C

Under Ellerth and Faragher, it is obviously important whether an alleged harasser is a "supervisor" or merely a co-worker, and the lower courts have disagreed about the meaning of the concept of a supervisor in this context. Some courts, including the Seventh Circuit below, have held that an employee is not a supervisor unless he or she has the power to hire, fire, demote, promote, transfer, or discipline the victim. E.g., 646 F.3d, at 470; Noviello v. Boston, 398 F.3d 76, 96 (CM 2005); Weyers v. Lear Operations Corp., 359 F.3d 1049, 1057 (CA8 2004). Other courts have substantially followed the more open-ended approach advocated by the EEOC's Enforcement Guidance, which ties supervisor status to the ability to exercise significant direction over another's daily work. See, e.g., Mack v. Otis Elevator Co., 326 F.3d 116, 126-127 (CA2 2003); Whitten v. Fred's, Inc., 601 F.3d 231, 245-247 (CA4 2010); EEOC, Enforcement Guidance: Vicarious Employer Liability for Unlawful Harassment by Supervisors (1999), 1999 WL 33305874, *3 (hereinafter EEOC Guidance).

We granted certiorari to resolve this conflict. 567 U.S. ___ (2012).

III.

We hold that an employer may be vicariously liable for an employee's unlawful harassment only when the employer has empowered that employee to take tangible employment actions against the victim, i.e., to effect a "significant change in employment status, such as hiring, firing, failing to promote, reassignment with significantly different responsibilities, or a decision causing a significant change in benefits." Ellerth, supra, at 761. We reject the nebulous definition of a "supervisor" advocated in the EEOC Guidance[4] and substantially adopted by several courts of appeals. Petitioner's reliance on colloquial uses of the term "supervisor" is misplaced, and her contention that our cases require the EEOC's abstract definition is simply wrong.

As we will explain, the framework set out in Ellerth and Faragher presupposes a clear distinction between supervisors and co-workers. Those decisions contemplate a unitary category of supervisors, i.e., those employees with the authority to make tangible employment decisions. There is no hint in either decision that the Court had in mind two categories of supervisors: first, those who have such authority and, second, those who, although lacking this power, nevertheless have the ability to direct a co-worker's labor to some ill-defined degree. On the contrary, the Ellerth/Faragher framework is one under which supervisory status can usually be readily determined, generally by written documentation. The approach recommended by the EEOC Guidance, by contrast, would make the determination of supervisor status depend on a highly case-specific evaluation of numerous factors.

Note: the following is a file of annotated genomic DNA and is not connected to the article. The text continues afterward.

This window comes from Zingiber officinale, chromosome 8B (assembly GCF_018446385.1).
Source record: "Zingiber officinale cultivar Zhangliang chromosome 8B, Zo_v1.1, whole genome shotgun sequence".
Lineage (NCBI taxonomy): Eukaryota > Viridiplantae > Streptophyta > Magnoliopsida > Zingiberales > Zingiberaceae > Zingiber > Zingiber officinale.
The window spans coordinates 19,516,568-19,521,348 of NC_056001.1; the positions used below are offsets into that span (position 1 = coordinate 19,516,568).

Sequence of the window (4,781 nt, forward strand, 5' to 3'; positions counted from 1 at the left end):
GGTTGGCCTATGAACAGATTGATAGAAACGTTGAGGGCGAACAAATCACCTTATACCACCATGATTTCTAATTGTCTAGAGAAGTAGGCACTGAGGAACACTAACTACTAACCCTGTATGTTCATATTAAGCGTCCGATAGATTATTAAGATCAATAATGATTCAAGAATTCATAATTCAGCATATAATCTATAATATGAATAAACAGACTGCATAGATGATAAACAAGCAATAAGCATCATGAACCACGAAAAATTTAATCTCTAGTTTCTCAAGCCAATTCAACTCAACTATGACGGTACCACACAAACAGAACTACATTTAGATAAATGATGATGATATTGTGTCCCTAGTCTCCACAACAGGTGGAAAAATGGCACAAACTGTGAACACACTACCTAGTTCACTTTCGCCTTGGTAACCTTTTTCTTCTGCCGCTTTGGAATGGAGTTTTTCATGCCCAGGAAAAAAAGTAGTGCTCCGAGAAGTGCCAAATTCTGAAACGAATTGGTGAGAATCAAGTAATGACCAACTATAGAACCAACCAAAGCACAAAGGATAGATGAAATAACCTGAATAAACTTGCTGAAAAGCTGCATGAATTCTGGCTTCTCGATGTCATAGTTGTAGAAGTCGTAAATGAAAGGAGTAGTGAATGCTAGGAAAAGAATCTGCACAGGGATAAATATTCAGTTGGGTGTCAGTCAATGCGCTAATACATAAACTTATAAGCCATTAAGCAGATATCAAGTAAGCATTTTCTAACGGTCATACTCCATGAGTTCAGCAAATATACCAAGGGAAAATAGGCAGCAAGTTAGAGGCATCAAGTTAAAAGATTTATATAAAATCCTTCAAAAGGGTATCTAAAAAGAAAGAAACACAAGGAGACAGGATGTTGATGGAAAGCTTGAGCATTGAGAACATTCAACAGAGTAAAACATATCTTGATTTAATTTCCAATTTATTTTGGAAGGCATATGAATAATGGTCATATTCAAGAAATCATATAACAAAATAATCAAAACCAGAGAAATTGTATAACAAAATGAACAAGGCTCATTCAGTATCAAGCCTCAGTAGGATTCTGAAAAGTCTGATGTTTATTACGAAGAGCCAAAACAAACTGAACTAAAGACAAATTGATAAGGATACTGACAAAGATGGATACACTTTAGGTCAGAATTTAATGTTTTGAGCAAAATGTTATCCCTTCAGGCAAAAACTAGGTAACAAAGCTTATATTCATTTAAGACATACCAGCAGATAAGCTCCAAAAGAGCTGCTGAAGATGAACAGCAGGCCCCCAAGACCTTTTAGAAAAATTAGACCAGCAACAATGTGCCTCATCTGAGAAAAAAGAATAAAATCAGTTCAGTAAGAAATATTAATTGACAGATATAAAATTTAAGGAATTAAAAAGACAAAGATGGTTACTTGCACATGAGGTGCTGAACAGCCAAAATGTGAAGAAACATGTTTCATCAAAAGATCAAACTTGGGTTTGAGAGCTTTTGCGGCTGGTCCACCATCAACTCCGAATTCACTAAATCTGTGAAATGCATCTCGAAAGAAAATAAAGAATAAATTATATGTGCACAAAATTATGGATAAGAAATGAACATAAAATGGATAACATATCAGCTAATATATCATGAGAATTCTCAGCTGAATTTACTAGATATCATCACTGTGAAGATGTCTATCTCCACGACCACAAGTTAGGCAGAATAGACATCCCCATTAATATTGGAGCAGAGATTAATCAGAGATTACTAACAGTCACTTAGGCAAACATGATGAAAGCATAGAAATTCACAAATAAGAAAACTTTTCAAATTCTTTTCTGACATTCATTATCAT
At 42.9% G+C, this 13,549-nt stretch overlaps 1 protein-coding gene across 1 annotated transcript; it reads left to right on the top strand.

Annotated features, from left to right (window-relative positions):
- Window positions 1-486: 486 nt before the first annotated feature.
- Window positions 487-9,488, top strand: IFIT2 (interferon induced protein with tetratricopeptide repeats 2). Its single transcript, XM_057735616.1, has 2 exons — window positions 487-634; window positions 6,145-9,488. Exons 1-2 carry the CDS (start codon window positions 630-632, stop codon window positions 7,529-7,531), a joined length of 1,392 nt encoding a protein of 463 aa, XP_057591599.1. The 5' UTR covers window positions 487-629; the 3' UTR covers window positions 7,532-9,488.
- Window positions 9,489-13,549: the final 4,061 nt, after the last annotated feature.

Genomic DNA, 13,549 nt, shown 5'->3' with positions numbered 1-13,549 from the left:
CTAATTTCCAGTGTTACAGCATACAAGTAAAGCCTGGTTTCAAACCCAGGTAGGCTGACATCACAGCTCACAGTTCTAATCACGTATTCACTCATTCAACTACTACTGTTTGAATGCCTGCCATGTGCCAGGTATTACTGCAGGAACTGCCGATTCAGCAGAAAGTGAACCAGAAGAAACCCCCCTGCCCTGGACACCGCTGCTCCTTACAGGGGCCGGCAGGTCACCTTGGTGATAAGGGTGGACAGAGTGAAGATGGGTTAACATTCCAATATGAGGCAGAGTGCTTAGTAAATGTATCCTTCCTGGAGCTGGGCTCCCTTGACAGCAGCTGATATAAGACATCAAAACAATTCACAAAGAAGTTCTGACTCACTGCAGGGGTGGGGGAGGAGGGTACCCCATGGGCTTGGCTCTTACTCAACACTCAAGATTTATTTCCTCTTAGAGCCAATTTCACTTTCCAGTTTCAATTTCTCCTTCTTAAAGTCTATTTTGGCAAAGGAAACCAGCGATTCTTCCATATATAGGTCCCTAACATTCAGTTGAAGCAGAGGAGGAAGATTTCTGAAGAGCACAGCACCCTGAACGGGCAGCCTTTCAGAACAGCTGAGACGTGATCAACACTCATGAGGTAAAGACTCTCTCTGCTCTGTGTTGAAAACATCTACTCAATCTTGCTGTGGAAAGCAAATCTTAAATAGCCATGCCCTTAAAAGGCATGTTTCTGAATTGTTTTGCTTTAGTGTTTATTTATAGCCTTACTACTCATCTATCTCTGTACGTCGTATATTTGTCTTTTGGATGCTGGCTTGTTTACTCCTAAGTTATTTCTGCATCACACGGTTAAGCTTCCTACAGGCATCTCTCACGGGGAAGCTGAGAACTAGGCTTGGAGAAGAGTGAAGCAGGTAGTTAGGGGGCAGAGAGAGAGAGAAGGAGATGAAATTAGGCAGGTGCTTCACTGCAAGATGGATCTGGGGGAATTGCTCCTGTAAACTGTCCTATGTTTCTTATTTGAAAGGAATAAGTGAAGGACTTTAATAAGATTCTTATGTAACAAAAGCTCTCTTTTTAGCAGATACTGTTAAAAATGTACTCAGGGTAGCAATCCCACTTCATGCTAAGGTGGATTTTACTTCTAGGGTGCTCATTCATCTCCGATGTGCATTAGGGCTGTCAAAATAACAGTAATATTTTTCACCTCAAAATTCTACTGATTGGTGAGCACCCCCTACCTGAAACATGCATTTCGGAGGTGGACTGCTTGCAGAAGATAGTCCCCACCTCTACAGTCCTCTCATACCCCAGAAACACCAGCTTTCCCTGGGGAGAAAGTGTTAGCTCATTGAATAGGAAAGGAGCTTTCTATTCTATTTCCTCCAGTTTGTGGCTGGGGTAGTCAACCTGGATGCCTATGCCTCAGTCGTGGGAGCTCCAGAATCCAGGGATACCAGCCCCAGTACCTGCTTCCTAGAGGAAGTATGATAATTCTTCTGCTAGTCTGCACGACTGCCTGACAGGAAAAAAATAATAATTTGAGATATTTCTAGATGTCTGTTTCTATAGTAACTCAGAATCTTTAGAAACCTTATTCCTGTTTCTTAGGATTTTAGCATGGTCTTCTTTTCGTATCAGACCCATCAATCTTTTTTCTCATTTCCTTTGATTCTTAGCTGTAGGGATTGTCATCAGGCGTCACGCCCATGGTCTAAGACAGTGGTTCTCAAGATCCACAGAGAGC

The Ellerth/Faragher framework represents what the Court saw as a workable compromise between the aided-in-the-accomplishment theory of vicarious liability and the legitimate interests of employers. The Seventh Circuit's understanding of the concept of a "supervisor, " with which we agree, is easily workable; it can be applied without undue difficulty at both the summary judgment stage and at trial. The alternative, in many cases, would frustrate judges and confound jurors.

A

Petitioner contends that her expansive understanding of the concept of a "supervisor" is supported by the meaning of the word in general usage and in other legal contexts, see Brief for Petitioner 25-28, but this argument is both incorrect on its own terms and, in any event, misguided.

In general usage, the term "supervisor" lacks a sufficiently specific meaning to be helpful for present purposes. Petitioner is certainly right that the term is often used to refer to a person who has the authority to direct another's work. See, e.g., 17 Oxford English Dictionary 245 (2d ed. 1989) (defining the term as applying to "one who inspects and directs the work of others"). But the term is also often closely tied to the authority to take what Ellerth and Faragher referred to as a "tangible employment action." See, e.g., Webster's Third New International Dictionary 2296, def. 1(a) (1976) ("a person having authority delegated by ...